Cookies on this website
We use cookies to ensure that we give you the best experience on our website. If you click 'Continue' we'll assume that you are happy to receive all cookies and you won't see this message again. Click 'Find out more' for information on how to change your cookie settings.

An analysis of blood samples from COVID-19 patients has found that patients with elevated levels of a marker for T cells activity went on to develop only mild symptoms. The study, led by Professor Tao Dong (Radcliffe Department of Medicine) found that patients with lower levels of this marker had more severe symptoms.

© Blausen Medical

T cells are a core part of the body’s adaptive immune response, producing a tailored response to specific antigens. Measuring key biomarkers when patients first get ill might not only predict who will go on to develop mild versus severe illness, but interventions to change these markers might also help prevent severe illness.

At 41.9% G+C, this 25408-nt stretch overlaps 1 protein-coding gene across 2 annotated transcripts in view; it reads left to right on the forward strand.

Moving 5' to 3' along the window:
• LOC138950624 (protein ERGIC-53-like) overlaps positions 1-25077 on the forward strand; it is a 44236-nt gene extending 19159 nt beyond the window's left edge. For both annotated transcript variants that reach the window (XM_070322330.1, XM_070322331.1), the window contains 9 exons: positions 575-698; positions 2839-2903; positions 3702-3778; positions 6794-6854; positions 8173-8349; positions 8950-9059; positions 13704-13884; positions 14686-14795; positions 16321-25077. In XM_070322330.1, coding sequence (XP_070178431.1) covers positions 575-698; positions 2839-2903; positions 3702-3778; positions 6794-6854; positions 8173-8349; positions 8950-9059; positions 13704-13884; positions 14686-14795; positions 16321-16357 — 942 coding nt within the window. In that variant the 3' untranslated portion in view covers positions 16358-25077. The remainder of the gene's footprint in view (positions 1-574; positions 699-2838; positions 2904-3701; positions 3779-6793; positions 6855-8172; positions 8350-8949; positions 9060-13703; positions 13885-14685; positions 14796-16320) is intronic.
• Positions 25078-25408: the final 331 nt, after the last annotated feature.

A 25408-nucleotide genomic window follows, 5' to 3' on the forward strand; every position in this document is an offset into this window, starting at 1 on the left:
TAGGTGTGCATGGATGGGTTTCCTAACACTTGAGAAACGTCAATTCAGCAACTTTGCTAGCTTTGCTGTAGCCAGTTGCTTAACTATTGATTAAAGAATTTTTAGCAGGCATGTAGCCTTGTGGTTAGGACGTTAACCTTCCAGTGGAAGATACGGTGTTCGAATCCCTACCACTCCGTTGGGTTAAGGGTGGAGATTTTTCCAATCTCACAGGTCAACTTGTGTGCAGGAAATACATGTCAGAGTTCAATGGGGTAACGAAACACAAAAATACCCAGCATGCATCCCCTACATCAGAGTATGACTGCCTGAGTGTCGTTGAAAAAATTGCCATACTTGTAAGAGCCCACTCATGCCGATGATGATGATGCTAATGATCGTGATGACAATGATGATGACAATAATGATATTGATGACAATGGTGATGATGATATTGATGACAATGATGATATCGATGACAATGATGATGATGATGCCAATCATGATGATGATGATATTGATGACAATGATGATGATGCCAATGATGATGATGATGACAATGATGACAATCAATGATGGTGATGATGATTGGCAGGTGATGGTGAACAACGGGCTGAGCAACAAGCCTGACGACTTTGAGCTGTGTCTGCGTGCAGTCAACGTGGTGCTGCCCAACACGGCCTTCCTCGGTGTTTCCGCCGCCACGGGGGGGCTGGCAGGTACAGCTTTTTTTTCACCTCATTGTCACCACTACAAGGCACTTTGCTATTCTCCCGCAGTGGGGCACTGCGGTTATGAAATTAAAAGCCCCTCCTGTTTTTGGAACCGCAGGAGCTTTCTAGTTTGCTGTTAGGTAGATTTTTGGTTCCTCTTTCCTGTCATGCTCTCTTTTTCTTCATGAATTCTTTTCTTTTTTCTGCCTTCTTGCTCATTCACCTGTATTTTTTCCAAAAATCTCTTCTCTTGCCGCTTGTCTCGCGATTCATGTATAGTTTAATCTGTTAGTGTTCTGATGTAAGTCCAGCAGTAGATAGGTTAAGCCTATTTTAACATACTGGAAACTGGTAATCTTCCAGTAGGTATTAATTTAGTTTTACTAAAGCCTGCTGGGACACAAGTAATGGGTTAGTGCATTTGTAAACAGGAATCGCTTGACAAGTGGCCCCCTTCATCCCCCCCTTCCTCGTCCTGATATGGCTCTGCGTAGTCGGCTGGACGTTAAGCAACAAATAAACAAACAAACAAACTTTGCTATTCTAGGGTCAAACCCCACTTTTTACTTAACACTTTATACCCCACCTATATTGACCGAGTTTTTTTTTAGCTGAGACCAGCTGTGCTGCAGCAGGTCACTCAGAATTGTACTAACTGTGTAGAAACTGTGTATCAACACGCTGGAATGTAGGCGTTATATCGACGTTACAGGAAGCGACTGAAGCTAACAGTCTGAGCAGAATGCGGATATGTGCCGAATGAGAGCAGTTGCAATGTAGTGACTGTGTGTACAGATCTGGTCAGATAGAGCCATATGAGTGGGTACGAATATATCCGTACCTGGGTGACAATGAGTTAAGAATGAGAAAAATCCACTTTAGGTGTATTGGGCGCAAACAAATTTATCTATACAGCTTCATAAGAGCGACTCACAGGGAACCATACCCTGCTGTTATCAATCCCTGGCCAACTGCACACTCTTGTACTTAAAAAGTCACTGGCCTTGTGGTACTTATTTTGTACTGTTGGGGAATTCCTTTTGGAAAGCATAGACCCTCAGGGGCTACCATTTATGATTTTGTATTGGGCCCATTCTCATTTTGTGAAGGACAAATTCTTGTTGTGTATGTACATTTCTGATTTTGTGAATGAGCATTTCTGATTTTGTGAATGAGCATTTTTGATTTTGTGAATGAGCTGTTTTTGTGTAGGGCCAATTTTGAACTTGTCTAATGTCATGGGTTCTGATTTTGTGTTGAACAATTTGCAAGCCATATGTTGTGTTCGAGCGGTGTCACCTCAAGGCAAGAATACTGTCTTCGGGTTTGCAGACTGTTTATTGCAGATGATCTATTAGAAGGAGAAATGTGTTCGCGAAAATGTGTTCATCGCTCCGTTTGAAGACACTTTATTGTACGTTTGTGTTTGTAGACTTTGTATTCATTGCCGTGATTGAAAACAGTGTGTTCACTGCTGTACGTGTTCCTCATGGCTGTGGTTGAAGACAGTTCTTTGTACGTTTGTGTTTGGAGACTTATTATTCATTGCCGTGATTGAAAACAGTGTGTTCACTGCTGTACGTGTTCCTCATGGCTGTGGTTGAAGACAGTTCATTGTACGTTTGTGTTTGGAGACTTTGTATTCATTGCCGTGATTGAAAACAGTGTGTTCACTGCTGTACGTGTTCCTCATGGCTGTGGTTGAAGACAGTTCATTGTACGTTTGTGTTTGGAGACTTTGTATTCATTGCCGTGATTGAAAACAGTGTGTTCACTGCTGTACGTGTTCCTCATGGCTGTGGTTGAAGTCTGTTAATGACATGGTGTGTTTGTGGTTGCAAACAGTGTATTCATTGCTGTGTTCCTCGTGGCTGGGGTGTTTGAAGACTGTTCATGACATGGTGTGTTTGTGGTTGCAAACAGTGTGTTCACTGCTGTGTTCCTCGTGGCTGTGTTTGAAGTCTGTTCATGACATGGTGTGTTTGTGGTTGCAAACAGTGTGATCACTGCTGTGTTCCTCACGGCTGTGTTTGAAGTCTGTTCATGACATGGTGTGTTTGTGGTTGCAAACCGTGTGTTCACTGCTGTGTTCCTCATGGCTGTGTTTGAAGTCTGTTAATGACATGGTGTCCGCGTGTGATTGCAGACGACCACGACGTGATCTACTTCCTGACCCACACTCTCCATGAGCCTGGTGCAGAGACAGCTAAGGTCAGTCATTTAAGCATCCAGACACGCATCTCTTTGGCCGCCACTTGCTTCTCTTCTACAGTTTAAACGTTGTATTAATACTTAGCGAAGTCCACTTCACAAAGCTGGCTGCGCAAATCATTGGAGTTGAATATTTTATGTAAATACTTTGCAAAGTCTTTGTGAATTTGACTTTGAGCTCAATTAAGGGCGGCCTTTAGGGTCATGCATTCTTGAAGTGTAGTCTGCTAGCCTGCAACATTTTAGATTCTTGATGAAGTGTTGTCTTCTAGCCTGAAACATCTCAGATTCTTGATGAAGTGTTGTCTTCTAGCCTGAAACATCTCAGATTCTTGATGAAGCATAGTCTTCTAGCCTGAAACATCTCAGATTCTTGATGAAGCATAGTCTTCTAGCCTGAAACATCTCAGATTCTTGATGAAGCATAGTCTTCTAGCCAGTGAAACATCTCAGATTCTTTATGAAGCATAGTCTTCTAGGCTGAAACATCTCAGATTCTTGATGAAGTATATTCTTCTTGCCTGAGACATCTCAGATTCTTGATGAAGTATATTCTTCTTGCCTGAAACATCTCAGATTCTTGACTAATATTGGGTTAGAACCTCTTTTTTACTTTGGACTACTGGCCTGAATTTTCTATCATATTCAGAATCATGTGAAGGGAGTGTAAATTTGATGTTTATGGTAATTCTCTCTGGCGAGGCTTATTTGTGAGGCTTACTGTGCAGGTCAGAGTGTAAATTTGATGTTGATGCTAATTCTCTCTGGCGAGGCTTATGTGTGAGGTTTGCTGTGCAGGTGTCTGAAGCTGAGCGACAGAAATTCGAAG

Professor Dong, who is also the co-director of the Oxford University’s, Chinese Academy of Medical Science’s Oxford Institute, analysed data from 71 COVID-19 positive patients hospitalised at Beijing’s You’an Hospital in January and March this year.  53 of the patients turned out to have a mild illness, while 18 had more serious symptoms.

Read the full story on the Radcliffe Department of Medicine website